About a month and a half before the terrible events of September 11, 2001, my mother died unexpectedly. Still consumed with grief, I was having an extremely difficult time coping with life, work, and people who didn’t understand my pain. I was certain that nobody else in the world felt the way I did.
And then the world changed.
Just like that, thousands of people joined me in grief. Suddenly, we were all comrades in shock: we were all missing someone, we were all in pain. It was overwhelming, but on some level it was also comforting.
It sounds twisted now, but seven years ago it all made sense.
At the time, I was divorced, living alone, and working as a 1st grade teacher at an elementary school in Lancaster. As I’d done on so many other mornings, I poured a cup of coffee and sat down on the couch to watch the morning’s news.
It was about 6:00 a.m. on the west coast. Half-listening, I heard Charlie Gibson talk of an airplane hitting one of the twin towers of the World Trade Center in New York.
It took a few moments for my brain to register what had happened. “What a terrible accident,” I thought. I was under the impression that some small plane had veered horribly off course and met with a tragic end.
As I tried to process the bizarre images on TV, the unthinkable occurred: the camera panned away from the burning tower to show a large aircraft headed straight for the World Trade Center. Charlie Gibson was stunned… we were all stunned, and we watched in helpless horror as the plane continued on its course and slammed into the second tower.
Twice in one morning? This could not possibly have been an accident.
I remember holding my coffee cup as if to take a sip, but I couldn’t move. I just stared in disbelief.
Checking the time, I hazily remembered that I had to get myself together for work, a task that I dreaded each day. Today, that task seemed insurmountable.
I turned the TV on in the bedroom to try to follow the events as I went about my morning routine. When I got out of the shower, another plane was off course and apparently heading straight for the Pentagon.
What the hell was happening? Had the world gone mad while I was asleep?
The Pentagon was hit. Panic started to set in. My father took periodic business trips to the Pentagon, and I hadn’t heard from him in a while. Was it possible that he was there? No… he couldn’t be. I would have heard something. But that nagging thought remained in my head.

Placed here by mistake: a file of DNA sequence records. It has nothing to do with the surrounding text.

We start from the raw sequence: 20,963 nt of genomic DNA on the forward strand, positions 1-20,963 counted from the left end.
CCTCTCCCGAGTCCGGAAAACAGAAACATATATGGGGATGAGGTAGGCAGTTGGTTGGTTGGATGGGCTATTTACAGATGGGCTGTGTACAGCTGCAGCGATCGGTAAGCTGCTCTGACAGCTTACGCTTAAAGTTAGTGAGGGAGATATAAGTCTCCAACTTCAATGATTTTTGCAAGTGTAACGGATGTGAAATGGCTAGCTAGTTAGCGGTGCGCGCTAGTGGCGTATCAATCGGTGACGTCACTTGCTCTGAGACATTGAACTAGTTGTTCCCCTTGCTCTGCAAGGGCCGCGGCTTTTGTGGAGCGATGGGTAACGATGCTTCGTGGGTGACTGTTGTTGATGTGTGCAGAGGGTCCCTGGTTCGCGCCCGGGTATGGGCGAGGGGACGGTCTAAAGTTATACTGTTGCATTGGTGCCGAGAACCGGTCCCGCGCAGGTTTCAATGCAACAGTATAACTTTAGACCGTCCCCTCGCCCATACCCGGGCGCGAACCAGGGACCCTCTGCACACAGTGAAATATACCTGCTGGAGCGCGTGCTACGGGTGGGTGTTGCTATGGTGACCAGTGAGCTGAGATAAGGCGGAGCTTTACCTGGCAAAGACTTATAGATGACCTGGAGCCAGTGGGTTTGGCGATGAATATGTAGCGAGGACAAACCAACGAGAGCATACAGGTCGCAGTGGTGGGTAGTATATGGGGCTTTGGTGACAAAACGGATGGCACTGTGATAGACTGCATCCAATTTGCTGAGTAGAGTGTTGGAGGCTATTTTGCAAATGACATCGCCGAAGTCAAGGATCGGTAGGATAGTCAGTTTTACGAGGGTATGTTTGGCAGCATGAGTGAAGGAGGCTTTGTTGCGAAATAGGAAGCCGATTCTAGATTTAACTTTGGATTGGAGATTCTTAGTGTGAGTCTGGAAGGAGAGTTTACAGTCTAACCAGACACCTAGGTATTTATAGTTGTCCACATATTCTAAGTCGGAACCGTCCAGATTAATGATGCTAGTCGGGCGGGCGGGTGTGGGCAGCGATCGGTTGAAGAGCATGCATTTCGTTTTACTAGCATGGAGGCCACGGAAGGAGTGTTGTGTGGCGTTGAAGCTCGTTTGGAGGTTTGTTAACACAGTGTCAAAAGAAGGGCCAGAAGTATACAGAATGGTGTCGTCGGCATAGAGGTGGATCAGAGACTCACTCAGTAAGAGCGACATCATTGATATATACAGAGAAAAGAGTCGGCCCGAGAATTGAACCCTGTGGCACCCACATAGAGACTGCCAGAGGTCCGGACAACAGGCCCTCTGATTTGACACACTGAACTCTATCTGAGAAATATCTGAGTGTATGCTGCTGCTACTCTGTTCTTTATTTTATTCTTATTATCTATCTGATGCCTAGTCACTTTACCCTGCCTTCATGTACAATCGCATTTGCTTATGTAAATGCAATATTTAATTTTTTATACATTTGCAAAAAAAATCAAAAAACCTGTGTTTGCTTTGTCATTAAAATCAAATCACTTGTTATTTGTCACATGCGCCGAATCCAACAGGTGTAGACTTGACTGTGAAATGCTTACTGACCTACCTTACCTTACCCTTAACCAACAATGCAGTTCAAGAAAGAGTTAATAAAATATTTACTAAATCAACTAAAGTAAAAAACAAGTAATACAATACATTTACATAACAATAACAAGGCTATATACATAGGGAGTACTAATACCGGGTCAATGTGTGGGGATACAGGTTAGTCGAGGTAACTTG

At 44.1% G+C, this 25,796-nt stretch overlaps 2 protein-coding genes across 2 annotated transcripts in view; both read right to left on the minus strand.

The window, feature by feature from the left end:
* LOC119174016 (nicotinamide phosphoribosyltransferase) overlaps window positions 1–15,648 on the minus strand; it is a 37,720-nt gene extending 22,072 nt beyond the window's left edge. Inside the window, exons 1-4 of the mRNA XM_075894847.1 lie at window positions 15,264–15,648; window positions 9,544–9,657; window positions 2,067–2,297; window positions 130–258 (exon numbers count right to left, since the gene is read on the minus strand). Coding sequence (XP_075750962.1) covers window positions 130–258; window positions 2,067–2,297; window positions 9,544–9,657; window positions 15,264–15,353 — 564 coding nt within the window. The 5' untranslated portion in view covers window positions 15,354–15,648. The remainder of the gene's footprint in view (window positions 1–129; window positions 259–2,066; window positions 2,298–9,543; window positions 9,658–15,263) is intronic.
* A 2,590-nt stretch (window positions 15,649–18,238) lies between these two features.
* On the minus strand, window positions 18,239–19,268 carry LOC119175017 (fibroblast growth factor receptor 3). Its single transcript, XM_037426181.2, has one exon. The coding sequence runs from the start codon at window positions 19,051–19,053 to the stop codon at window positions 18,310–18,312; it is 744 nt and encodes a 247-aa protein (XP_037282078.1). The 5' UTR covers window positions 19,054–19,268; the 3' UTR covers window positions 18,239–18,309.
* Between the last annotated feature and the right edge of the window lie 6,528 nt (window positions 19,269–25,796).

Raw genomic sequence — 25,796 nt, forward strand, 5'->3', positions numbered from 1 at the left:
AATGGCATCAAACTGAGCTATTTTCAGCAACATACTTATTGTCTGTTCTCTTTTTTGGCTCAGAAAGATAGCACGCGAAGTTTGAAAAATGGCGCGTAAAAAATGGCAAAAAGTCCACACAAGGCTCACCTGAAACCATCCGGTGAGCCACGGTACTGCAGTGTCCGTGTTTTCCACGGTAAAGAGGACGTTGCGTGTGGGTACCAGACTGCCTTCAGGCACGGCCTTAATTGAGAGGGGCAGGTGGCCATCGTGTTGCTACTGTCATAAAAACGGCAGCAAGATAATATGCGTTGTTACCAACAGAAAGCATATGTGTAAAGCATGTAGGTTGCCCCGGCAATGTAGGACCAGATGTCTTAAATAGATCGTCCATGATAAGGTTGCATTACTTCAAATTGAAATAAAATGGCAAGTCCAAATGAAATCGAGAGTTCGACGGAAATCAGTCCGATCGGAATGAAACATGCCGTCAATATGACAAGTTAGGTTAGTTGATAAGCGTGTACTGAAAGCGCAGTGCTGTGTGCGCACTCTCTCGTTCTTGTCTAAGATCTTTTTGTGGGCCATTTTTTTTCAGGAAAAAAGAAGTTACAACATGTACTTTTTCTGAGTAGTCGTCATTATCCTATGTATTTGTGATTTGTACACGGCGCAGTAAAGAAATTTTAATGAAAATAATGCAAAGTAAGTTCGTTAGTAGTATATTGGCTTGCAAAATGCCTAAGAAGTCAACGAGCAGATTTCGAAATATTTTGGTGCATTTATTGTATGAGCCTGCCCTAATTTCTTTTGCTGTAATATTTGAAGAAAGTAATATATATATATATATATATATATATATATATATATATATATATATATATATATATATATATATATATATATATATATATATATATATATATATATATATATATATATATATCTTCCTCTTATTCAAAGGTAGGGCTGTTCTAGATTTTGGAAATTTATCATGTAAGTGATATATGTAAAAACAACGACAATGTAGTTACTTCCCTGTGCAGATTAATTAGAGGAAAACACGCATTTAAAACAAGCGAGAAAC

I continued to watch the horrific events unfold as I went through the motions of getting ready for work. A fourth plane, thought to be headed for the U.S. Capitol Building, crashed in a field in Pennsylvania. Both towers of the World Trade Center collapsed. Thousands were thought to be dead.
How did this happen? How do commercial jets get hijacked in 2001?
As I drove to work, I frantically called my father’s cell phone. Was I going to lose both of my parents within 2 months of each other? No answer. No answer at work, either. I finally called his house and reached my stepmother. No, he wasn’t on a business trip. He’d gone to work, just like any other day. His employer was sending everyone home, so he was on his way back to the house. They were all in shock.
Arriving at work, I was stunned to find everybody going about their business as usual. Didn’t they know what had happened? Didn’t they know we were under attack? Shouldn’t we send the students home to their parents?
Apparently the school’s philosophy was that unless we were directly under attack, classes would proceed as if all was right with the world.
In retrospect, it was probably for the best. Best for the students, I mean. They were allowed to be children – kept away from adult worries and fears – for one more day. The teachers smiled and pretended everything was fine. We laughed and played games, but our hearts were heavy.
The world as we knew it had changed. This was not just like any other day.
For the months that followed, I have almost no recollection of my days at work. What I do remember is coming home, turning on the TV, and feeling the strange, surreal camaraderie of a nation in mourning. Night after night, I wrapped myself in it like a warm, comfy blanket.
I was no longer grieving alone.
It wasn’t healthy; I know that now. That warm, comfy blanket was suffocating me. But grief is so hard to let go. As long as we hold on to our grief, it’s almost as if we can still hold on to our lost loved one.
Even today, watching the events of September 11th unfold once again on TV, I was transported back to 2001. The familiar pain washed over me like a tidal wave. I wanted to hold on just a little bit longer.
If only it had been just like any other day. I wonder what today would have been like.